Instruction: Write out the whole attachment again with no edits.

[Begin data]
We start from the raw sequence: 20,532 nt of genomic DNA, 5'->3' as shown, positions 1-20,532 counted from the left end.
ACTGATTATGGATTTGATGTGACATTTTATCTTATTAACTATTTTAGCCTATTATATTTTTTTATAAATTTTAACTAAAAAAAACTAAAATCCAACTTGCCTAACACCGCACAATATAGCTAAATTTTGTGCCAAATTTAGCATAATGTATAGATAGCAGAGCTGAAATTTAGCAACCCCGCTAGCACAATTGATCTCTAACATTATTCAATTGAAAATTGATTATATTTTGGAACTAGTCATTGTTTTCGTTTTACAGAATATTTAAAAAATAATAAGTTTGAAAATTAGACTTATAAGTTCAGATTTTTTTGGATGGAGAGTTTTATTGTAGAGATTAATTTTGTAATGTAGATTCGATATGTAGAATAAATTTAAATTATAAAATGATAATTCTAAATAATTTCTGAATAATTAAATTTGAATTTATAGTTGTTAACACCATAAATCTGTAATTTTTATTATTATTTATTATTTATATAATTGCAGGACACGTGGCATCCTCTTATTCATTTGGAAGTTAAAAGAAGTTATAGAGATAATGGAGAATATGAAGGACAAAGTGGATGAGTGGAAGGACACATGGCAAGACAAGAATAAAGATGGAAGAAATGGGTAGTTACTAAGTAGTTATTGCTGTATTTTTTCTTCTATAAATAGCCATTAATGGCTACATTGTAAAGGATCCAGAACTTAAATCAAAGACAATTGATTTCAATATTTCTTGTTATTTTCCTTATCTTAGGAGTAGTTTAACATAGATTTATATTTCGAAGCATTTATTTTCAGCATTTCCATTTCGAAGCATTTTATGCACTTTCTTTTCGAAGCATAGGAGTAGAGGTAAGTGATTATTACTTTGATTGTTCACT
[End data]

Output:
We start from the raw sequence: 20,532 nt of genomic DNA, 5'->3' as shown, positions 1-20,532 counted from the left end.
ACTGATTATGGATTTGATGTGACATTTTATCTTATTAACTATTTTAGCCTATTATATTTTTTTATAAATTTTAACTAAAAAAAACTAAAATCCAACTTGCCTAACACCGCACAATATAGCTAAATTTTGTGCCAAATTTAGCATAATGTATAGATAGCAGAGCTGAAATTTAGCAACCCCGCTAGCACAATTGATCTCTAACATTATTCAATTGAAAATTGATTATATTTTGGAACTAGTCATTGTTTTCGTTTTACAGAATATTTAAAAAATAATAAGTTTGAAAATTAGACTTATAAGTTCAGATTTTTTTGGATGGAGAGTTTTATTGTAGAGATTAATTTTGTAATGTAGATTCGATATGTAGAATAAATTTAAATTATAAAATGATAATTCTAAATAATTTCTGAATAATTAAATTTGAATTTATAGTTGTTAACACCATAAATCTGTAATTTTTATTATTATTTATTATTTATATAATTGCAGGACACGTGGCATCCTCTTATTCATTTGGAAGTTAAAAGAAGTTATAGAGATAATGGAGAATATGAAGGACAAAGTGGATGAGTGGAAGGACACATGGCAAGACAAGAATAAAGATGGAAGAAATGGGTAGTTACTAAGTAGTTATTGCTGTATTTTTTCTTCTATAAATAGCCATTAATGGCTACATTGTAAAGGATCCAGAACTTAAATCAAAGACAATTGATTTCAATATTTCTTGTTATTTTCCTTATCTTAGGAGTAGTTTAACATAGATTTATATTTCGAAGCATTTATTTTCAGCATTTCCATTTCGAAGCATTTTATGCACTTTCTTTTCGAAGCATAGGAGTAGAGGTAAGTGATTATTACTTTGATTGTTCACT